from starshinearts.com

And the silly spoofs I came across LOL. Again, click images to go to their sites:

from sadhillnews.com


The Truth About You by Melissa Hill

At the hotel in Rome where we’ve been staying for weeks now, there are the usual common seating areas. Here one can find a few books on the coffee table, kindly left behind by previous guests so that other guests may enjoy them. This is only the second hotel where I’ve come across this; a spontaneous initiative where guests can drop off books they’ve read and pick up something else. But then I don’t travel often. The first hotel I came across this was the one we stayed in Phuket I think a few years ago. An entire bookshelf dedicated to this exchange thing, of books in various languages, mostly European.

Anyway, I got to enjoy two books this way here. The first I got my hands on was this The Truth About You. With its girly cover and title, it was easy to guess it was chick lit. For women who perhaps enjoy gossip articles to keep up-to-date about favourite celebrities, and who enjoy movies and tv and fashion. Stereotyping here, even though I a grown man pushing 40, enjoyed it.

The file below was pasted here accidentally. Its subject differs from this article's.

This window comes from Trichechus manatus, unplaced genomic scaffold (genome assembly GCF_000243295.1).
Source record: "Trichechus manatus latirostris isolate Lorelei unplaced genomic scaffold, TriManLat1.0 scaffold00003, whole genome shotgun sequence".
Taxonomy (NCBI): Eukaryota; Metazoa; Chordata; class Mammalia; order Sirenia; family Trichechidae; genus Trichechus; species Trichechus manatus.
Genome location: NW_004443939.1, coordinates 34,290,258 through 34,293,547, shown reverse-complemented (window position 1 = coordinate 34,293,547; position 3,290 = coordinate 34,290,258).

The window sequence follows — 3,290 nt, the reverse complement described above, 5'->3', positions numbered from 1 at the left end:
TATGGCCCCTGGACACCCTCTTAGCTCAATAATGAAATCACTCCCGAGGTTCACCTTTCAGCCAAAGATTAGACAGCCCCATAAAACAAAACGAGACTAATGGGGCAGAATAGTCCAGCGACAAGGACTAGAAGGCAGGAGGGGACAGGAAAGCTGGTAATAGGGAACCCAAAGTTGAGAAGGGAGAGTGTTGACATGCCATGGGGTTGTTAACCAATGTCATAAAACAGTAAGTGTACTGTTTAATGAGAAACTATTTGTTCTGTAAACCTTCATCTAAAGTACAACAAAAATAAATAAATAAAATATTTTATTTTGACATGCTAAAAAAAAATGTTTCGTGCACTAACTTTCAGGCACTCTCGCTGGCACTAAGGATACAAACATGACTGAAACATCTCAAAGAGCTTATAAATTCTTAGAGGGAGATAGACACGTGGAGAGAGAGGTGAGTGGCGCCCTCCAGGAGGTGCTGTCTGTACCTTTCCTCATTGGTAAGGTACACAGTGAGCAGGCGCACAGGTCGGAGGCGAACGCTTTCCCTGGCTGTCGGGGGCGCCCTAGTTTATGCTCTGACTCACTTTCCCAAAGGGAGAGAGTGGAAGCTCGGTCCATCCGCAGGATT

A light pleasant read even though it was almost 400 pages long. I felt fascinated but a little detached, in the sense that I could not root for any of the characters. Which is okay since I’m not the targeted demography for this. I turned page after page from beginning to end, and I discovered no point from where I wanted to dive in. It was like watching a television show to while away the time. Observing, quietly content with what’s on for now. Perhaps an episode of a mid-season tv series I stumbled upon. I don’t know its history, and I probably won’t make a point to catch future episodes, but it’s interesting and enjoyable for now.